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Time Transcendent with Mattiel Brown

Time & Space

Time Transcendent with Mattiel Brown

Posted on 04/10/24

BREDA delves into Mattiel Brown’s artistic journey, exploring her music, visual art, and personal evolution, including Mattiel's relocation to Italy and her experiences with how time has influenced her creativity. Mattiel wears Pulse (Tandem) in Gold.

The bond between BREDA and Mattiel Brown was first formed on January 24, 2020. On that memorable night at Three Links in Deep Ellum, Mattiel and her band mesmerized the audience with their music. In the packed venue, Mattiel performed songs from their 2019 album Satis Factory and hits from their self-titled album released in 2017. Their sound blends vintage and contemporary influences, characterized by raw energy, soulful vocals, and a retro aesthetic. Drawing inspiration from various musical genres and decades, Mattiel’s music seamlessly fuses blues, soul, and garage rock elements. The result is a unique sonic experience that feels simultaneously nostalgic and fresh. Mattiel Brown's powerful voice adds a distinctive edge to her sound, evoking emotions ranging from raw passion to introspective vulnerability. After the Three Links show, Mattiel Brown was gifted a Gold Esther BREDA timepiece, and a spontaneous photo session took place on the venue's back patio. During the casual conversation between shots, BREDA discovered the special connection and friendship with Mattiel, deepening our understanding of her creative journey.

Fast forward four years, and much has changed since that first encounter with Mattiel. The global pandemic reshaped how BREDA operates, with many transitioning to remote work. Meanwhile, Mattiel Brown also made a significant life shift, relocating from Atlanta to Florence, Italy, as well as releasing Georgia Gothic in March 2022, alongside two EPs: Double Cover (2020) and Those Words (2021) before that. Aside from the music, Mattiel has produced many linocut prints exploring Greek folklore, femininity, and the animal world.

"Living in Italy has definitely reframed my sense of time," Mattiel reflects. "I've gotten used to a traditional sense of work/life balance...people take a lot of time for themselves, even in the middle of a workday, to socialize, cook and eat meals, and generally take a break before returning to responsibilities."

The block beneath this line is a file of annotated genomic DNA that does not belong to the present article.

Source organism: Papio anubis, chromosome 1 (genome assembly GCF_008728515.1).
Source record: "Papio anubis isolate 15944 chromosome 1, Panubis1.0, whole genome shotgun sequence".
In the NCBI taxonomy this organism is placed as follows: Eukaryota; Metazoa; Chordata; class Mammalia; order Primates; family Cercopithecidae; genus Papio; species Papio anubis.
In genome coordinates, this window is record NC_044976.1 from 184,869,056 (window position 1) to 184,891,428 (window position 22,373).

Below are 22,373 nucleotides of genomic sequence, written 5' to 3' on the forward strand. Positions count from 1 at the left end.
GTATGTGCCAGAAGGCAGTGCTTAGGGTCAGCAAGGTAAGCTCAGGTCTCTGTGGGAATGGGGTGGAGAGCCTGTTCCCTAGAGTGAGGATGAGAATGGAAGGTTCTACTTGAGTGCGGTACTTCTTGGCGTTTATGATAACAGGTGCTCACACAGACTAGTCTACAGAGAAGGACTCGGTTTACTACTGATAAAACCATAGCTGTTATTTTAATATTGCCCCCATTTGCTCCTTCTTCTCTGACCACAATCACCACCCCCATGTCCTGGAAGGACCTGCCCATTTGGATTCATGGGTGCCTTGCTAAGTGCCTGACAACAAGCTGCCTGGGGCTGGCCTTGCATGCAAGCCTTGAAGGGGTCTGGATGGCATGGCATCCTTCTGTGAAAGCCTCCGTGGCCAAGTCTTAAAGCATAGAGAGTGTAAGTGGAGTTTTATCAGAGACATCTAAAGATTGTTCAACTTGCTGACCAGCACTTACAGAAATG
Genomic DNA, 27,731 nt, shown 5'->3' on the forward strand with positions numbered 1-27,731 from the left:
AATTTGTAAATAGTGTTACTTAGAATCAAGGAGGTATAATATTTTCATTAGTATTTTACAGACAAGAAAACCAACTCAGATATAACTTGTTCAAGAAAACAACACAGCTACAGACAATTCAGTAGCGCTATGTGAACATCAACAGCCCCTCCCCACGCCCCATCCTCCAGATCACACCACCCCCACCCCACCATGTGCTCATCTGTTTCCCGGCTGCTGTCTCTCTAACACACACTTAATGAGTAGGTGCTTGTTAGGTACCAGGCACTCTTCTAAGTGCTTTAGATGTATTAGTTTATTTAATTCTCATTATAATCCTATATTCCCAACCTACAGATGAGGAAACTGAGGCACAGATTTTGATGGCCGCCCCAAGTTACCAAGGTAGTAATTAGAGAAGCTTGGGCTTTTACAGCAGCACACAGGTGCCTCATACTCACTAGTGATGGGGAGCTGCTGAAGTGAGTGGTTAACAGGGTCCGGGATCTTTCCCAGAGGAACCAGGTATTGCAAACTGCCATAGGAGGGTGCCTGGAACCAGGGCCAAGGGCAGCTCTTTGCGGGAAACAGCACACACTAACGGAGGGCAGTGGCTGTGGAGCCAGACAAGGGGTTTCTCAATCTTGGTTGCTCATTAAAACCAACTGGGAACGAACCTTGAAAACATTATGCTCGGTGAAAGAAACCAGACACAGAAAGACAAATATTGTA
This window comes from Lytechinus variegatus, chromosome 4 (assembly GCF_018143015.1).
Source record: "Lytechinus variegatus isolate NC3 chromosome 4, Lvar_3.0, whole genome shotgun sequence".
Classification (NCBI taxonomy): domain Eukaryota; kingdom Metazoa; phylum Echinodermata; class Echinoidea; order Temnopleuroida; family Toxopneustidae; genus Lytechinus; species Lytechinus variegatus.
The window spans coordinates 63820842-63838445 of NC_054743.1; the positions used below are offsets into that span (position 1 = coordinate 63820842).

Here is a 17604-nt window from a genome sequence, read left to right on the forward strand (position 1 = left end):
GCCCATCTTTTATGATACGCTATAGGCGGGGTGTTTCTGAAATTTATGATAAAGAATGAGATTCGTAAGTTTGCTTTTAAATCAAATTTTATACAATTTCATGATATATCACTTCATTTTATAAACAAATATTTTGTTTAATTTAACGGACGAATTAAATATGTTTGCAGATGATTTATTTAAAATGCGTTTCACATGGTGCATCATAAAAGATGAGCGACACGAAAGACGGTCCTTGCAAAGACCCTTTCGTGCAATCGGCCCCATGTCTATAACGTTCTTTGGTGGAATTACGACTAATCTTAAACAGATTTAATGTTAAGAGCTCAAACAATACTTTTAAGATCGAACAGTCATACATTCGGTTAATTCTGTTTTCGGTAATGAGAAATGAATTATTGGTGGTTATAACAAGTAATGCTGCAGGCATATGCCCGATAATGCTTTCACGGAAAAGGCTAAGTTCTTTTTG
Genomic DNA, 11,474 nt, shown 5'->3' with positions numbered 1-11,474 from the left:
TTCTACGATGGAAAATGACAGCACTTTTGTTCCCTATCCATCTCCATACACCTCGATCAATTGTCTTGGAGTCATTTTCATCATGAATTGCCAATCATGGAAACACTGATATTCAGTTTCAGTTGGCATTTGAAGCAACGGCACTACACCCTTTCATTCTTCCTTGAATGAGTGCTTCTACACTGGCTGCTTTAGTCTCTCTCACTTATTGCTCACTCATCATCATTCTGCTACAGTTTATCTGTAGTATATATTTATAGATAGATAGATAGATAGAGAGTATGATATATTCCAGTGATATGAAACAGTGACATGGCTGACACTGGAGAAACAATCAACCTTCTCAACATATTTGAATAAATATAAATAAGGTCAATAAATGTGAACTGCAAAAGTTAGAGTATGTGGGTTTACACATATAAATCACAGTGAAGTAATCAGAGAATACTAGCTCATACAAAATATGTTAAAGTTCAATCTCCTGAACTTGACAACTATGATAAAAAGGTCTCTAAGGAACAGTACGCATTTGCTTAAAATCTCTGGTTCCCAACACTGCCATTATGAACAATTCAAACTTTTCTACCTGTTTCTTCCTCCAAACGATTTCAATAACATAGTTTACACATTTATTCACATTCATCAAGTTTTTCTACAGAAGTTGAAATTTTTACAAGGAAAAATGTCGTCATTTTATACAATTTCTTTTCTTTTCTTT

In this exclusive interview, the artistic polymath shares how this reframed perception of measured hours unlocked new headspaces of inspiration. "In the US, I was very conditioned to feel a sense of guilt if I wasn't constantly productive...In the States, time is money. But Europe doesn't subscribe to that idea quite as much," she explains. "I think reframing time in this way has given me more mental freedom to make work that's based on inspiration instead of a deadline." In other words, Mattiel has found freedom in the fluidity of time, allowing her creativity to blossom without the constraints of rigid schedules or productivity pressures. This newfound perspective has opened new avenues of artistic exploration, enabling her to delve deeper into her craft and create work that is not just timely but timeless.

This newfound flexibility echoes the fluidity and timelessness that Mattiel weaves into her multimedia creative practice. Her music, visual art, and personal style merge past and present, challenging rigid norms. "I try to make work that has a timeless quality by pulling from a broad history of image-making," she says of her printmaking artwork infused with "medieval methods and Greek symbology with undertones of my feminine point of view." A similar intergenerational, gender-transcendent alchemy smolders in her sonic world: "In my music, there's also inspiration from many different decades and genres. So, my work, in general, tends to be familiar but also new. Hopefully, it remains timeless and ages well."